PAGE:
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I love to read just about anything, as long as it's fiction. I read for me - that means I read what I want, when I want. My reviews tend to mostly be based on how I'm able to personally connect with the story/characters. They are not intended to influence someone to read, or not read, a particular book. I always encourage people to take a chance and make up your own mind.

 

Oh, and I love chocolate.

Requiem

Requiem - Lauren Oliver

Oh, this series just went downhill for me so fast. I actually enjoyed the first book, Delirium, and was excited to see where the series would go. I still love the concept behind this - love being ruled as a disease and therefore people are 'cured' when they reach a certain age. It was a slow paced book, but I didn't mind the slow build in the first one. We were watching someone who had been told to fear love fall in love - that takes time and I enjoyed the journey. 

 

In book two, Pandemonium, I started to get frustrated. The pace remained slow and at that point in the story it was starting to annoy me. Even the main character Lena was starting to annoy me. Then the author did exactly what I had feared and ended the book in a way that just irked me off. I had to take a break at that point before digging into book 3.

 

Well, I finally downloaded book 3, Requiem, from the library to finish this off once and for all. Ugh. It's after books like these that I wish I could leave a series  unfinished. 

 

I had hoped (I no longer had expectations, just hopes at this point) that by the end of book 3 the author would have put more detail into why things were the way they were. Why love was ruled a disease. Was it just the US? Was it the whole world? There were hints that Canada was not this way, so why?

 

I also felt a lot of inconsistency by the end of book 3. Throughout book 1 and 2 the cureds are described basically as zombies. I think they even call them that in the book. No feeling. Monotone voices. They have been stripped of their ability to love and therefore the ability to have passion for anything has been stripped out of them as well. However, in this book we also hear from Hana's perspective for the first time. She's now cured. When were in her head, we get the sense that she still holds guilt over some things she has done. We hear the fear that she has because of the way things might turn out for her. We see compassion in some of the risks she takes. But at the end of the book there is this encounter between her and Lena that throws this off for me. We're back in Lena's head and she describes Hana as very monotone and just as if she's sleepwalking through the world. When right before they meet, we're in Hana's head and she's reached a point of extreme fury -- then in a flash she's a zombie. Huh?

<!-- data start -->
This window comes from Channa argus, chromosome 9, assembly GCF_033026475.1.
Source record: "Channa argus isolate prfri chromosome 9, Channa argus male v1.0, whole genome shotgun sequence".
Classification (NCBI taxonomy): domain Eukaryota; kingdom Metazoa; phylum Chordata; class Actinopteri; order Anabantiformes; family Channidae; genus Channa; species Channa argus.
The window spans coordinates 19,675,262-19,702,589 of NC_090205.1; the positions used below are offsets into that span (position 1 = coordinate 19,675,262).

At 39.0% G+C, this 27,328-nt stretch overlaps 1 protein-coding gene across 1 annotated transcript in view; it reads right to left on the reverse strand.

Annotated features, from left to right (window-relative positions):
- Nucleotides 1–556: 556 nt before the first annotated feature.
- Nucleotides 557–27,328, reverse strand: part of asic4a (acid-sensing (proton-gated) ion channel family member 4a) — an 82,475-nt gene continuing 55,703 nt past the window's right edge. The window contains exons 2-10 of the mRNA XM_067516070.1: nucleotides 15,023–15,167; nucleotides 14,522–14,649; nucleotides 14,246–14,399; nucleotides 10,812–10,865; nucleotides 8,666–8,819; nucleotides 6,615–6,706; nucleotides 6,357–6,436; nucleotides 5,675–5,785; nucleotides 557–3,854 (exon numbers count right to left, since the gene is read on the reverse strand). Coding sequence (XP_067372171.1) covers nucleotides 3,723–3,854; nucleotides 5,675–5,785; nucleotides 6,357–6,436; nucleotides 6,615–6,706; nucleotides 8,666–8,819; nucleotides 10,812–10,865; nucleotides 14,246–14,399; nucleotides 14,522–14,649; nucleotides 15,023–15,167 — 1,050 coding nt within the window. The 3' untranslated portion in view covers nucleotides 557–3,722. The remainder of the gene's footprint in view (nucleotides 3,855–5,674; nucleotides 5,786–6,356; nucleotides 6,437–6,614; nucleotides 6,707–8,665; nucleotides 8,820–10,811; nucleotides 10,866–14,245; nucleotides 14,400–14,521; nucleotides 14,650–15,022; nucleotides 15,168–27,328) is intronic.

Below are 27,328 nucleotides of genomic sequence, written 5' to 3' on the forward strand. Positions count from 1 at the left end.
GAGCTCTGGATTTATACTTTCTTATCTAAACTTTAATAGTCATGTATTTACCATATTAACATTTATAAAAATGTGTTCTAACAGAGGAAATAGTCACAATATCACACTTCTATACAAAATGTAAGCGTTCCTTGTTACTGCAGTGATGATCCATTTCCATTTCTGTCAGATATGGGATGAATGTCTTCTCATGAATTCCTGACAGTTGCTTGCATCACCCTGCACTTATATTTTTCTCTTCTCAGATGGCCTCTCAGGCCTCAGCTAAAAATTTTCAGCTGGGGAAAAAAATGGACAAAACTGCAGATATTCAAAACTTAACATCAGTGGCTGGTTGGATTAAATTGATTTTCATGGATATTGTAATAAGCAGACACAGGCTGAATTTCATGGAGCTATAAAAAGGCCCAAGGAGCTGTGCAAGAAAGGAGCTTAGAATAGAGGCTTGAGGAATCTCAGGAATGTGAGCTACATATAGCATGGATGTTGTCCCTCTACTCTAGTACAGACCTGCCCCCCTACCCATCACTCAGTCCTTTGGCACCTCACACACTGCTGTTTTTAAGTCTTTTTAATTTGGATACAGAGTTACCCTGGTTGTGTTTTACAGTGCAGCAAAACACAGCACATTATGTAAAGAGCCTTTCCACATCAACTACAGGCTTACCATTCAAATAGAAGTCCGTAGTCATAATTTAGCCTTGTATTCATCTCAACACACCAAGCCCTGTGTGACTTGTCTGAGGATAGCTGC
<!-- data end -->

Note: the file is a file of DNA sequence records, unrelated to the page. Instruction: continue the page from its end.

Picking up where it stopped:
There are also the people like Fred who are apparently very passionate about power and money. How does that slip past the cure? I'm not saying that being fueled by power and money are synonymous with love, but to me if you are driven to extremes for anything then it's a form of love. Love of power makes you go after it. So how does the cure cut off love between people, make them zombies who don't care about the feelings of anyone in their lives but not affect the desire for the 'evil' things in life? I don't think it's just a physical cure because this removal of feelings even applies to family members. Is it because those in power don't actually get the cure? I don't mind not getting all the answers in a book, but this one just left a mess that didn't make sense by the end of book 3.

 

Book 3 had the same slow pace. By this point I no longer enjoyed it. It was kind of painful. This is the ending to the story. There's a resistance forming and you know that things are escalating. Yet NOTHING happens in this book until the very end. And I mean the very end. There are a few scenes in there were a fight breaks out, but that's it. There is nothing that happens to move the story forward in any way until the last few chapters. The whole book is about (1) Hana about to get married, (2) Lena and her crew of invalids moving from camp to camp, and (3) Lena leading one boy on to try and make another boy jealous. Sigh.

 

There is one more huge issue I have with this book, but I'll have to hide it as a spoiler.

In book 1 Lena is obsessed over the death of her mother. She can't get over it. She still misses her. She hopes the cure will make that pain go away. She finds out at the end of the book that her mother was actually alive and had escaped. In book 2 Lena's still obsessed and wants to know where she is and if she's with the resistance, etc. She encounters her mother at the end of the book, but her mother doesn't tell her who she is. Lena figures it out, but it's too late - her mother's gone again. I had hoped that book 3 would build on this. However, Lena doesn't even mention her mother (and if she does, it's in passing) until we're halfway through the book! Then suddenly, once Alex leaves her mom magically appears on the same day. I'm sorry, but that's just too much fictional liberty for me to buy into. And the interaction between them once they finally face the truth is boring. 

(show spoiler)

 

Many readers have hated the end of the book and claim it as the reason for their low rating. I on the other hand actually appreciated/respected the ending and it's what bumped my rating up from a 2 to a 2.5.